Apropos of my earlier post on Plucknett’s fine volume and the problem of church and state is this difficult story in today’s New York Times about the Chinese government’s decision to bulldoze the beautiful and imposing Sanjian Church in Wenzhou. You can see the pile of ash and rubble that remains. The ostensible secular purpose offered by the government was a violation of a zoning ordinance. But the story reports that the Chinese government has issued demolition orders and orders for the removal of crosses for dozens of other Christian churches as part of a concerted, but non-public, strategy to suppress Christianity and its “excessive religious sites” and “overly popular” religious activities.
Also of interest is that Christianity in particular seems to be a problem for the government. Government officials have been publicly praising other religions including Buddhism and Confucianism–a dramatic change in official policy–in an effort to augment the growing inter-religious tensions. But “Christianity,” the story reports, “is seen by some in the government as a colonial vestige at odds with the party’s control of political and social life.”
Today, Routledge releases Constructing Indian Christianities: Conversion, Culture, and Caste, edited by Chad M. Bauman (Butler University) and Richard Fox Young (Princeton Theological Seminary). The publisher’s description follows:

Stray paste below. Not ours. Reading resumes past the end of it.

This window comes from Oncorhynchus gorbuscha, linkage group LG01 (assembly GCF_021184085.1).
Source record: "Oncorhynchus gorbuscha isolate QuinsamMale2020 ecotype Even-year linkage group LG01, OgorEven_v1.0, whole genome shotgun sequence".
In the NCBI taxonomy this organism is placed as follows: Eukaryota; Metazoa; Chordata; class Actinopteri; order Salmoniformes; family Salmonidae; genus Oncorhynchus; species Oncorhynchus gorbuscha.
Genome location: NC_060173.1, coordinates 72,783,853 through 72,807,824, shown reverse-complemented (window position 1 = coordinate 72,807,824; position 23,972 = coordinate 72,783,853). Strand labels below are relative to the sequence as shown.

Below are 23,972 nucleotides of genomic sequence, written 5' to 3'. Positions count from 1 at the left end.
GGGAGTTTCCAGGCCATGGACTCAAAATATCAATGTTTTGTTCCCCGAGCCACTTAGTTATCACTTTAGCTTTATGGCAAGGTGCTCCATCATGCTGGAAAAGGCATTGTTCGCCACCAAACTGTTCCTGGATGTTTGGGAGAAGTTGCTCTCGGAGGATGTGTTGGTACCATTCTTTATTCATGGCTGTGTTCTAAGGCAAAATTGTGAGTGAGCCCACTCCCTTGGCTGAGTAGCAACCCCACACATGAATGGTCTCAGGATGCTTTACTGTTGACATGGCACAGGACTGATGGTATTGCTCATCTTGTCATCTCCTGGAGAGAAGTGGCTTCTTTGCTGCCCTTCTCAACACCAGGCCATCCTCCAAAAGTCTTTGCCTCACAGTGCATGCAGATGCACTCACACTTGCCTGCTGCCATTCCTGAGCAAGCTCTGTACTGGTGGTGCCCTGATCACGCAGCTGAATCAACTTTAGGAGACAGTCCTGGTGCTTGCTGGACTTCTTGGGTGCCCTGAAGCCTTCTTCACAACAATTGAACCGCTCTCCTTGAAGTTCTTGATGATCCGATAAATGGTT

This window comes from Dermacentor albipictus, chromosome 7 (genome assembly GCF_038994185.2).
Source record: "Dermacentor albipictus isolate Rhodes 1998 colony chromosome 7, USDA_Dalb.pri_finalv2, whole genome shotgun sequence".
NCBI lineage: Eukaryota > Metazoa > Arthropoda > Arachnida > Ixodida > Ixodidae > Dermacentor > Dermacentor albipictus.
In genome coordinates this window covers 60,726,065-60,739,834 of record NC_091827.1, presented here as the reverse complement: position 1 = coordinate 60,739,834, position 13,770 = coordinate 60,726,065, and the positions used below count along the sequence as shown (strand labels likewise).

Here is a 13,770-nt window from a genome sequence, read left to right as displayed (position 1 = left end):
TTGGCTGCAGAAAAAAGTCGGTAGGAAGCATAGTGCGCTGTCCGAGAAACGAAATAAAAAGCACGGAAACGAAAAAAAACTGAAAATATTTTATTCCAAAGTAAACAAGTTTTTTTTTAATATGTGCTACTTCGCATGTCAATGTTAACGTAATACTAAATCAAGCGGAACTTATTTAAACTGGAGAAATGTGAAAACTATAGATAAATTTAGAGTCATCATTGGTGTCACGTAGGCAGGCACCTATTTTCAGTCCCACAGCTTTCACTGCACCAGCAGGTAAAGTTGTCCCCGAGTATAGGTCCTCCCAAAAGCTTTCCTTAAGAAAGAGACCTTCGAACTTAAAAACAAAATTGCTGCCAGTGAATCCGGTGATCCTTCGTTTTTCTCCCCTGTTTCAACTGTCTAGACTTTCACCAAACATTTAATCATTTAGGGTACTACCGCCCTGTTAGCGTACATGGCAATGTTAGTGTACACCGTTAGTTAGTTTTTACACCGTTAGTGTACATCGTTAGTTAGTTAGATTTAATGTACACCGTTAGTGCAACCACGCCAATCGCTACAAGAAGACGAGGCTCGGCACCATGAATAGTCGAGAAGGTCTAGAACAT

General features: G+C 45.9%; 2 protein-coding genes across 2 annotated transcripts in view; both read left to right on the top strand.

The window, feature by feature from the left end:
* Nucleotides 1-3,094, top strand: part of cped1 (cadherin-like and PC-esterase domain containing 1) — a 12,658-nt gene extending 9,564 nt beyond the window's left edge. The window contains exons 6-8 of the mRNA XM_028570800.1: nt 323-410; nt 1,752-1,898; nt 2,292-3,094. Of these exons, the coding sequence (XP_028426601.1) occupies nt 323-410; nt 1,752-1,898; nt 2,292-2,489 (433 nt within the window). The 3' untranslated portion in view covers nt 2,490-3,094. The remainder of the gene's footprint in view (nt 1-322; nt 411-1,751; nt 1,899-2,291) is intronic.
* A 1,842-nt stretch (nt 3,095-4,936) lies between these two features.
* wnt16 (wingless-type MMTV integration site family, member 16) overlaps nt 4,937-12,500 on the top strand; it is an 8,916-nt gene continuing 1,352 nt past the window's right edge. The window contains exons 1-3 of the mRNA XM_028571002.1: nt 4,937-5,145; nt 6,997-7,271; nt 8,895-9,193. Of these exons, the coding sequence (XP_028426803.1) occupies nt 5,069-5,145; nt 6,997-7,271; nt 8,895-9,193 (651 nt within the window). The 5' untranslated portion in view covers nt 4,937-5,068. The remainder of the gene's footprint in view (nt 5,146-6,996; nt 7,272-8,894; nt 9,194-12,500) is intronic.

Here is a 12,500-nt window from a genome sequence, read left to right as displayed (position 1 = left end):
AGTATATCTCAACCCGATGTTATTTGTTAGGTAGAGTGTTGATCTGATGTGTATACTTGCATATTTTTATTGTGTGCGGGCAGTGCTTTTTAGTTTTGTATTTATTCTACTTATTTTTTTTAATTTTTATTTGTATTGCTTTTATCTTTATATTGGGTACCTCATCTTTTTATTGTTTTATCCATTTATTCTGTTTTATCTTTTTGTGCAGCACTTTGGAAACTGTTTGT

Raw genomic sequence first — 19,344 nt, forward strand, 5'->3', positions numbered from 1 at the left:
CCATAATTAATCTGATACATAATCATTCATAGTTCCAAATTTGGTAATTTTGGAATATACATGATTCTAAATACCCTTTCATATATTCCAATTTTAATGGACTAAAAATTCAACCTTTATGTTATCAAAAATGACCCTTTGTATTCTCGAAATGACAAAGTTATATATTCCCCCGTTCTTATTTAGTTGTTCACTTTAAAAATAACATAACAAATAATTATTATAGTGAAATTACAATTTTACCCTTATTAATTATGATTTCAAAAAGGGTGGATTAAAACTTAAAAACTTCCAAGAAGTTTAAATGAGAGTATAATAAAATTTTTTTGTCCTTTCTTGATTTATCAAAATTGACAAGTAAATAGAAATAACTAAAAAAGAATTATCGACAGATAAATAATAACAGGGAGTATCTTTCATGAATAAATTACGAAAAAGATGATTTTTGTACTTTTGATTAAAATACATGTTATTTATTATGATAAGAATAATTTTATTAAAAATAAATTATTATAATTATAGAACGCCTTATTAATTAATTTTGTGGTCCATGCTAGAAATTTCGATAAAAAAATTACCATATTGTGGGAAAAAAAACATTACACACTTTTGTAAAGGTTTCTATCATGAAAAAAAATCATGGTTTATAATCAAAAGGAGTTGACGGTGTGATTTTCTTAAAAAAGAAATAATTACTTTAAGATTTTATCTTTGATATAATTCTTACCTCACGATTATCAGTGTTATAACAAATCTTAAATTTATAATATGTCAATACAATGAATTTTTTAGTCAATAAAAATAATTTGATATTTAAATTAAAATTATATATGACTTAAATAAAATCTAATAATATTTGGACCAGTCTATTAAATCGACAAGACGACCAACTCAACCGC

This volume offers insights into the current ‘public-square’ debates on Indian Christianity. Drawing on ethnographic fieldwork as well as rigorous analyses, it discusses the myriad histories of Christianity in India, its everyday practice and contestations and the process of its indigenisation. It addresses complex and pertinent themes such as Dalit Indian Christianity, diasporic nationalism and conversion. The work will interest scholars and researchers of religious studies, Dalit and subaltern studies, modern Indian history, and politics.
From June 23-27, the Oxford Journal of Law and Religion will host its annual summer academy at St. Hugh’s College in Oxford. The Summer Academy is a major international event held for the benefit of leading academics, policymakers, international officials, practicing lawyers, journalists, NGO representatives, and students, working in the field of law, religion and international relations. This year’s theme is “Sacred and Secular–International Religious Freedom and Varieties of Secularism from the Perspectives of Comparative Law, International Law and Foreign Policy.” For details, please click here.
Today is the 236th anniversary of the death of Voltaire.